I checked this book out ever so long ago and incurred massive overdue fines because it took me so long to read it. I did finally return not completely read, but only because it’s the sort of book I was just reading a chapter here and there and novels in between. I figured I ought to return it to the library so some other parent’s awareness could be heightened. Or really, anyone interested in marketing or business would find this a worthwhile read.
There were so many things in this book that were covered, or stuck out to me, or stayed with me. I’d say overall it’s a thought provoking book and got me to think about and discuss with friends many of the subjects in it. Mostly I got a really smug sense of satisfaction that I’m raising my child in a good environment.
When reading this you do have to take it with a grain of salt. After all, the authors have, while not necessarily an agenda, a point to make and a book to sell. Would you really expect Disney not to advertise its products? No. One thing that really stood out to me was the information about babies and toddlers being “branded” and how many brands they can recognize at just 12 or 18 months. When I read that chapter I thought, “well, my kid doesn’t know any of these brands” and then a few days later we drove into a shopping center that had a Toys R Us in it and he pointed at it and yelled “Toy store!”. So there goes that. But you know what I realized? That he’s 2 and I certainly hope he recognizes places he’s been to, characters he’s seen in books or on tv, and things in his life. As my husband says, “does it matter if he says “mouse” or “Maisy”?” Not really. Maybe my son doesn’t recognize or know McDonald’s (listed as one of the most recognizable brands to very young children), but that’s a function not of being shielded from marketing, but that he’s never been there. On the other hand whenever we drive past our local bagel shop he calls out “bagel store! bagel store!” I’m glad my kid doesn’t know McDonald’s but not because he or we are above advertising, but because he hasn’t had fries and Happy Meals yet!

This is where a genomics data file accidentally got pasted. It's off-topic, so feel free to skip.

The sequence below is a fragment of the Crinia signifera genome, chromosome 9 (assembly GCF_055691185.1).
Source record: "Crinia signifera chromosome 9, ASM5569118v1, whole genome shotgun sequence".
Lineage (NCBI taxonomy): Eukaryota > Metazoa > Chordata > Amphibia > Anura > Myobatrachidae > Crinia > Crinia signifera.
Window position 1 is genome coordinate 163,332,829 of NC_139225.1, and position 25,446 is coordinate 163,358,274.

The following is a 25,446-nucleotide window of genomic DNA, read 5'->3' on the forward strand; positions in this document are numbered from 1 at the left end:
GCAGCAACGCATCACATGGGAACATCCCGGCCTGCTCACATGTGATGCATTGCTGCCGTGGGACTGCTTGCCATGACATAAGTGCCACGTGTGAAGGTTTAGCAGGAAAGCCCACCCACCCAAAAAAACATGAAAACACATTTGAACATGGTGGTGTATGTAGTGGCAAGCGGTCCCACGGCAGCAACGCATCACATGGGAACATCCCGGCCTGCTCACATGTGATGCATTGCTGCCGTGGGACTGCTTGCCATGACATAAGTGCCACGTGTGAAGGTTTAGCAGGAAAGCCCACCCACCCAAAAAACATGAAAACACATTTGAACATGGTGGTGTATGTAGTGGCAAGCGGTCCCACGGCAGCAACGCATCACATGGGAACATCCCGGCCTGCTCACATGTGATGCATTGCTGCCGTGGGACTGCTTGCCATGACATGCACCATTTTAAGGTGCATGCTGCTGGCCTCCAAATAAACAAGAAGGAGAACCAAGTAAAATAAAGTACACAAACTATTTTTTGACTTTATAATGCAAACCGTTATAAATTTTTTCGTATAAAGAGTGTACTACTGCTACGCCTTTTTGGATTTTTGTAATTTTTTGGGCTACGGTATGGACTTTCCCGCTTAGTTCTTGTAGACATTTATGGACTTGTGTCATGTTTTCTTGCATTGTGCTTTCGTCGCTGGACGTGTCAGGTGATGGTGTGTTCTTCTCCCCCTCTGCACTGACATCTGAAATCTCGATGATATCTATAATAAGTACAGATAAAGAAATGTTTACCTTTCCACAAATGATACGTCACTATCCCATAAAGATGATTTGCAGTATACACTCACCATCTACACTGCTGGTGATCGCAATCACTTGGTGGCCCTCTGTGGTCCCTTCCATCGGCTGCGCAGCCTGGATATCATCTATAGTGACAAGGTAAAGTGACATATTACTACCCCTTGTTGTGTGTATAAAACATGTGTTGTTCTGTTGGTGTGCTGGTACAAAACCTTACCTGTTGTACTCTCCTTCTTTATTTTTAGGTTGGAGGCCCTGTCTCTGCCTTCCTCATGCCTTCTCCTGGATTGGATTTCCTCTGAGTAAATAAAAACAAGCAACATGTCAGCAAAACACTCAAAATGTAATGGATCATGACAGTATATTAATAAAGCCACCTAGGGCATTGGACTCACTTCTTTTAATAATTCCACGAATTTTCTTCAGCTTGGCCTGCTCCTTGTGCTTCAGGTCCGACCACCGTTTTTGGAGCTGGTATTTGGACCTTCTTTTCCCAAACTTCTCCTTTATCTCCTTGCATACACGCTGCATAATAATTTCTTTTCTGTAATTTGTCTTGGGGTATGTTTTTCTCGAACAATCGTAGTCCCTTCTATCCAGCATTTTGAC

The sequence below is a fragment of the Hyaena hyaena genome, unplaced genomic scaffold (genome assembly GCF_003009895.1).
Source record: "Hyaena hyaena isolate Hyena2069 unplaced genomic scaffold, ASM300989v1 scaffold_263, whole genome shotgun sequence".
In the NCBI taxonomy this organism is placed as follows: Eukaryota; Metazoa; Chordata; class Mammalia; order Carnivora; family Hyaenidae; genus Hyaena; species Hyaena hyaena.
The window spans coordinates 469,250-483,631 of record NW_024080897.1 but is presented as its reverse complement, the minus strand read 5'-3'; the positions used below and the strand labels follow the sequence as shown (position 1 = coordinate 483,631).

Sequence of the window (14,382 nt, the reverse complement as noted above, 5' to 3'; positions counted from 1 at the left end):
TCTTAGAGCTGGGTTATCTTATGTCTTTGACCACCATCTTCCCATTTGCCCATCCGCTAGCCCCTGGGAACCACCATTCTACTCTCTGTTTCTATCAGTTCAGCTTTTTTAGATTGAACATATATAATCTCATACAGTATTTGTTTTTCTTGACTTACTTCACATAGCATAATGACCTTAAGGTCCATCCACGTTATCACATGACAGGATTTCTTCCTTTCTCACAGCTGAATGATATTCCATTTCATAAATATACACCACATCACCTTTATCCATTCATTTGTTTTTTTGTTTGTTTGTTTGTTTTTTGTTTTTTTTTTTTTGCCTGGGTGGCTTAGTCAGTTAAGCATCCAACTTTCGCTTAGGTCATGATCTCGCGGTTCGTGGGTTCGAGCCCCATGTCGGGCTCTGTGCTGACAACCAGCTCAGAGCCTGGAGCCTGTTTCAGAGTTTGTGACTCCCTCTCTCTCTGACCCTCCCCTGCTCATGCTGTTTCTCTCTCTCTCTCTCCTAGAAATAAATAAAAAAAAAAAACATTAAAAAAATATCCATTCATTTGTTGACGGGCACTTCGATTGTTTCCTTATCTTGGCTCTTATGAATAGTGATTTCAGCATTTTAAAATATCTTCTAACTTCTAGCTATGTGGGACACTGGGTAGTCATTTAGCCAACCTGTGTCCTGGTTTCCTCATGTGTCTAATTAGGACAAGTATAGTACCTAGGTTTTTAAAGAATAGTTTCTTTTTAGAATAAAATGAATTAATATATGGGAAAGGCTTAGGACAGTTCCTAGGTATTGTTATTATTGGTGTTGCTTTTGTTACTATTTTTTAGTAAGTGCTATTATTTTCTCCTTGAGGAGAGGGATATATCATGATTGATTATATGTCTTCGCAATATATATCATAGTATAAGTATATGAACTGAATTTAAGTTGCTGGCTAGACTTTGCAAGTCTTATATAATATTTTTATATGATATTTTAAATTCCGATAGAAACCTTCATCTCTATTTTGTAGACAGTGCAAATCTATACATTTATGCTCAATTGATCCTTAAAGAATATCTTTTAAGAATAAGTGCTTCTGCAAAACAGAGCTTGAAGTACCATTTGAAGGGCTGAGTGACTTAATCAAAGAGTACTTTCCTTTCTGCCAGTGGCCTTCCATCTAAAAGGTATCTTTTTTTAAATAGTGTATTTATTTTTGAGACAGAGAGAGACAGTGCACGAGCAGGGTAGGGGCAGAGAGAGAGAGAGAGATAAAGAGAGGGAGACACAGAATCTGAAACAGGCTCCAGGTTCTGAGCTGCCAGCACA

I found the information about Sesame Street fascinating–its history, the pressure for them to promote educational benefits which may or may not have existed. Similary, the history of Disney and its marketing was extremely interesting. This was all presented in a very readable format, by the way.
What I liked best about the book was the Baby Einstein smackdown. I’ve always been opposed to the Baby Einstein phenomenon and its marketing of products which might entertain your kid, but certainly won’t make your child a genius. I will smugly say I’ve not bought my kid any of these products and feel very good about that. If you only read one section of this book, read the introduction and about the Einstein phenomenon.
The information about television watching and mothers my age was also really interesting. Apparently the “Gen X mom” is a tough marketing audience because in general we tend not to give our kids everything they want. Marketers have to work very hard, apparently, to find ways to appeal to us. Those ways were outlined here. Regarding television watching I can also say that I came away from reading this feeling very good about how little tv my child watches. He is presently hooked on watching Maisy, but we limit the amount of time. We do not have a house where the tv is on just as background noise, which I learned is actually pretty common. I was really surprised by that information and it helped me not feel bad about the tv that is watched here. Like with most things, television watching by young kids is bad when you just plunk them there in front of the tv or have it on all day, but watching some (age-appropriate! really interesting bits in here about how Sesame St. is watched by too young an audience) with his mom or dad isn’t so bad.
This was a very engaging book and I’d recommend it to any parent, along with Einstein Never Used Flashcards by Roberta Golinkoff.